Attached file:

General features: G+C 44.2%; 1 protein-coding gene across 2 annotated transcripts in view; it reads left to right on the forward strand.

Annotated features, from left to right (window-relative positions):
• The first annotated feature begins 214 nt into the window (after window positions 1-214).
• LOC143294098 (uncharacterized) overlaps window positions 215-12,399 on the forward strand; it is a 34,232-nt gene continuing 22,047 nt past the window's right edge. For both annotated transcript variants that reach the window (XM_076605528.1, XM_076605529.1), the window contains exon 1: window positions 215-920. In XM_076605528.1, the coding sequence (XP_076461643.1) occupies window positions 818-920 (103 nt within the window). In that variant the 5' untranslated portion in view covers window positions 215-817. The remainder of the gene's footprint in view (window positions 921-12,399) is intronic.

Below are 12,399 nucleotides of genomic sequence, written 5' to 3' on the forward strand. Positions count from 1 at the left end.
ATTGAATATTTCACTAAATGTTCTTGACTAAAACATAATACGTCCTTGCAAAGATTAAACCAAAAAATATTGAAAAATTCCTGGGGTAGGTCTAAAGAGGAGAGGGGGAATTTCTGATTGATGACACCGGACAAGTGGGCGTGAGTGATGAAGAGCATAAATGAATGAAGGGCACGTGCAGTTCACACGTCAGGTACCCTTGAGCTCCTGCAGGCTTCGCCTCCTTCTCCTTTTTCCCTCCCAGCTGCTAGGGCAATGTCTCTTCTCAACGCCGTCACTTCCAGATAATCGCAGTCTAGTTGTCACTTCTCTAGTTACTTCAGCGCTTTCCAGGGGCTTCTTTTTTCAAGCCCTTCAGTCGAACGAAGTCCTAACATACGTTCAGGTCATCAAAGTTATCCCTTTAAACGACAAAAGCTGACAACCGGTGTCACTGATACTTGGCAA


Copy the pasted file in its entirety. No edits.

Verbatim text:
General features: G+C 44.2%; 1 protein-coding gene across 2 annotated transcripts in view; it reads left to right on the forward strand.

Annotated features, from left to right (window-relative positions):
• The first annotated feature begins 214 nt into the window (after window positions 1-214).
• LOC143294098 (uncharacterized) overlaps window positions 215-12,399 on the forward strand; it is a 34,232-nt gene continuing 22,047 nt past the window's right edge. For both annotated transcript variants that reach the window (XM_076605528.1, XM_076605529.1), the window contains exon 1: window positions 215-920. In XM_076605528.1, the coding sequence (XP_076461643.1) occupies window positions 818-920 (103 nt within the window). In that variant the 5' untranslated portion in view covers window positions 215-817. The remainder of the gene's footprint in view (window positions 921-12,399) is intronic.

Below are 12,399 nucleotides of genomic sequence, written 5' to 3' on the forward strand. Positions count from 1 at the left end.
ATTGAATATTTCACTAAATGTTCTTGACTAAAACATAATACGTCCTTGCAAAGATTAAACCAAAAAATATTGAAAAATTCCTGGGGTAGGTCTAAAGAGGAGAGGGGGAATTTCTGATTGATGACACCGGACAAGTGGGCGTGAGTGATGAAGAGCATAAATGAATGAAGGGCACGTGCAGTTCACACGTCAGGTACCCTTGAGCTCCTGCAGGCTTCGCCTCCTTCTCCTTTTTCCCTCCCAGCTGCTAGGGCAATGTCTCTTCTCAACGCCGTCACTTCCAGATAATCGCAGTCTAGTTGTCACTTCTCTAGTTACTTCAGCGCTTTCCAGGGGCTTCTTTTTTCAAGCCCTTCAGTCGAACGAAGTCCTAACATACGTTCAGGTCATCAAAGTTATCCCTTTAAACGACAAAAGCTGACAACCGGTGTCACTGATACTTGGCAA